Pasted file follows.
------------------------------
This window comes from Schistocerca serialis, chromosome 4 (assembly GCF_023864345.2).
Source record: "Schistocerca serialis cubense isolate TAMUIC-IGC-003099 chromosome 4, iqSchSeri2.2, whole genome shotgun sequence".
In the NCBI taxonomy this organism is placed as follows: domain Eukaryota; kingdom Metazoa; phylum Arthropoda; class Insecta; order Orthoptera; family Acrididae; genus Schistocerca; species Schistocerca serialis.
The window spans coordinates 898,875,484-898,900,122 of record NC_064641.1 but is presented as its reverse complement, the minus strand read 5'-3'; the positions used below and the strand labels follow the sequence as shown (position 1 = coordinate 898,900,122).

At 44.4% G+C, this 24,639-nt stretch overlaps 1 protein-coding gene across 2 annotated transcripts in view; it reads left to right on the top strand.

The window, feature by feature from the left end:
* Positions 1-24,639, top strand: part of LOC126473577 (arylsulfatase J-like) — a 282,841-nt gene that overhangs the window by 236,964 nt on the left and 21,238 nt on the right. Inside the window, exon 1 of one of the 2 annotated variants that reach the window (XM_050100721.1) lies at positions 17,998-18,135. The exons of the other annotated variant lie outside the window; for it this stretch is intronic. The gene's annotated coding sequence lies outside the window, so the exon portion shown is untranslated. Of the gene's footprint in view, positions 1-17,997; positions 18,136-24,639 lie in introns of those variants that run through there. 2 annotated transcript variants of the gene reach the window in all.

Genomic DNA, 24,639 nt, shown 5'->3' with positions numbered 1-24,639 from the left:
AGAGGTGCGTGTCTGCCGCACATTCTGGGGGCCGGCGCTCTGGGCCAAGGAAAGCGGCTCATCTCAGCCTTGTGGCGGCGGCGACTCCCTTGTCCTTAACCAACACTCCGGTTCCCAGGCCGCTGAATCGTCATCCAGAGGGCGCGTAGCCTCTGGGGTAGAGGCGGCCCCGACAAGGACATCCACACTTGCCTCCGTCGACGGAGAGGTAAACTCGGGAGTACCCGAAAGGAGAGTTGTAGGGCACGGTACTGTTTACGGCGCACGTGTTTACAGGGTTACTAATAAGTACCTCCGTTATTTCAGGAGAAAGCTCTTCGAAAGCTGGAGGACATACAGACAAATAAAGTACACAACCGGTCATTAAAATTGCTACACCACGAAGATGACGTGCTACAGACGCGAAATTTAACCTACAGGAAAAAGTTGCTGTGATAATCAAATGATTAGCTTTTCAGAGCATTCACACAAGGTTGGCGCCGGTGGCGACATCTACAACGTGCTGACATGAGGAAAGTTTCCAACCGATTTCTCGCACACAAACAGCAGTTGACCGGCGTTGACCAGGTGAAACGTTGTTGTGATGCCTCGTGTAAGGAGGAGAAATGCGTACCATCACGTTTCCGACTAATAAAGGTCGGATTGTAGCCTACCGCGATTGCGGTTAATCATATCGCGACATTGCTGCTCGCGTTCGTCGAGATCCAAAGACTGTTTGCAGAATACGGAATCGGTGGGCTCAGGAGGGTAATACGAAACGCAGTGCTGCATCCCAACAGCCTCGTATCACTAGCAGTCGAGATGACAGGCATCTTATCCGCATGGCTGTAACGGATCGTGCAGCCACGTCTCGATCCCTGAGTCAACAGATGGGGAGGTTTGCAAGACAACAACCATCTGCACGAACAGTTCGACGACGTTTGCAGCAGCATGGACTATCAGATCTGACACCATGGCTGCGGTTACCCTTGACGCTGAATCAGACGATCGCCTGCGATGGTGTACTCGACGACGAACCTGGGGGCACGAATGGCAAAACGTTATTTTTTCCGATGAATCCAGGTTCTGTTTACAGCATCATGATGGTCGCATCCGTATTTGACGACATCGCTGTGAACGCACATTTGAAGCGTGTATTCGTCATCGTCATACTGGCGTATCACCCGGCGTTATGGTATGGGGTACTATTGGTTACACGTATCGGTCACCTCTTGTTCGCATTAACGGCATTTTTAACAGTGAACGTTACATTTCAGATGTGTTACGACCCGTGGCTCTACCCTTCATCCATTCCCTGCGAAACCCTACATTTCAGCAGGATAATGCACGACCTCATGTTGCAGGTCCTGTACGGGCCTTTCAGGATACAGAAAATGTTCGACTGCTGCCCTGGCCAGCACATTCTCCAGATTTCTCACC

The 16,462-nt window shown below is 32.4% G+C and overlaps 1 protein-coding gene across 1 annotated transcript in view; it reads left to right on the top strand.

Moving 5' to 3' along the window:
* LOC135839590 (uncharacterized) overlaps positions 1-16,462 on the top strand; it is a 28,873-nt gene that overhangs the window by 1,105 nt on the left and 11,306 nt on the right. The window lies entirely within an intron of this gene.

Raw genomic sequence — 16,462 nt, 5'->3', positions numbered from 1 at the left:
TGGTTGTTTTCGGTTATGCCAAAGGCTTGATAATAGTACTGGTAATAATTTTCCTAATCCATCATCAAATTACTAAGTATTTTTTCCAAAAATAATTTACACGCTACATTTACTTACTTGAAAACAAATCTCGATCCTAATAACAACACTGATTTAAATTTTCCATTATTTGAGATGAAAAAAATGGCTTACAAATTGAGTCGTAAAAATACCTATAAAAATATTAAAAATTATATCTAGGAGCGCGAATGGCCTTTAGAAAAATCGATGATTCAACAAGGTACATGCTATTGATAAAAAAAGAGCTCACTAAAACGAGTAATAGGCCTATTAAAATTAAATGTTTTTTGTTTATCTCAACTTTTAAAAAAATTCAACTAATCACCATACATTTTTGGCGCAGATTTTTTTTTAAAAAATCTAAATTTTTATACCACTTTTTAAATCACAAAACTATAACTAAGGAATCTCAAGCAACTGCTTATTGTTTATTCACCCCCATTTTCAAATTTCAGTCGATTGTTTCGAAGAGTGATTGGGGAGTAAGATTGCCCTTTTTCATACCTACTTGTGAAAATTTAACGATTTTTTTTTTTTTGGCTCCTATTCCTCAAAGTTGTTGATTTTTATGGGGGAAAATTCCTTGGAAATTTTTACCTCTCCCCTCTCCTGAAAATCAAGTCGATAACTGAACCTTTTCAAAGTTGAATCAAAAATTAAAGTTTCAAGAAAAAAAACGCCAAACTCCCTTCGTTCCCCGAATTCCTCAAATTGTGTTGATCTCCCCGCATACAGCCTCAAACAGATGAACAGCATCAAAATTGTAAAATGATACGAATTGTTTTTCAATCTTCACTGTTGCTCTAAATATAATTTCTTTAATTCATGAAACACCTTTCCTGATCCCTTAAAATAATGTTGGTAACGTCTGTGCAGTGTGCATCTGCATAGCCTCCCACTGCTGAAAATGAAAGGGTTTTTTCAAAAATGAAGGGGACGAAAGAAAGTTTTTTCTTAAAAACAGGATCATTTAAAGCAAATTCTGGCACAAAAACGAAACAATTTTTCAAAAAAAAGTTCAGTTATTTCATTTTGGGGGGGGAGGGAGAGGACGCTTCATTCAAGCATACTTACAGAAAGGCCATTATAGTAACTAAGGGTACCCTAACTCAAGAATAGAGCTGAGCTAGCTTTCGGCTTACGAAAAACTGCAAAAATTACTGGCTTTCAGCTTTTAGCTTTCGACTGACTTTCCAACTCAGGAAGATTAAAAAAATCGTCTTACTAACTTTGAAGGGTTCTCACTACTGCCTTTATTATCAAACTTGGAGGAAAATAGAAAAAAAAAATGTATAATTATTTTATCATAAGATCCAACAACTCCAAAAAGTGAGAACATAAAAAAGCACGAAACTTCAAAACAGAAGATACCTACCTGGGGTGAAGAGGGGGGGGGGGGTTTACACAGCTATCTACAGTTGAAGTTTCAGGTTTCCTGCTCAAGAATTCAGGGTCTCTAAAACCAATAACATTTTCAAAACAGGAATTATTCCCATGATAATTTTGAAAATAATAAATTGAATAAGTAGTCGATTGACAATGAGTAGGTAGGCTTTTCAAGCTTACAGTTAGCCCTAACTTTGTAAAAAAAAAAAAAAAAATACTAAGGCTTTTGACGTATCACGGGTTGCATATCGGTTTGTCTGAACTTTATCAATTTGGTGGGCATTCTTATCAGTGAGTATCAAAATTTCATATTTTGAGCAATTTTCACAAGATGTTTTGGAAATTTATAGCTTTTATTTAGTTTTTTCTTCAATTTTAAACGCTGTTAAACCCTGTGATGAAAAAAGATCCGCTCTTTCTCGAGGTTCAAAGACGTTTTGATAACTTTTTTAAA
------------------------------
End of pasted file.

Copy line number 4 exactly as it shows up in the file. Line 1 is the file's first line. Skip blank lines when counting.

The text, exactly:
The window spans coordinates 898,875,484-898,900,122 of record NC_064641.1 but is presented as its reverse complement, the minus strand read 5'-3'; the positions used below and the strand labels follow the sequence as shown (position 1 = coordinate 898,900,122).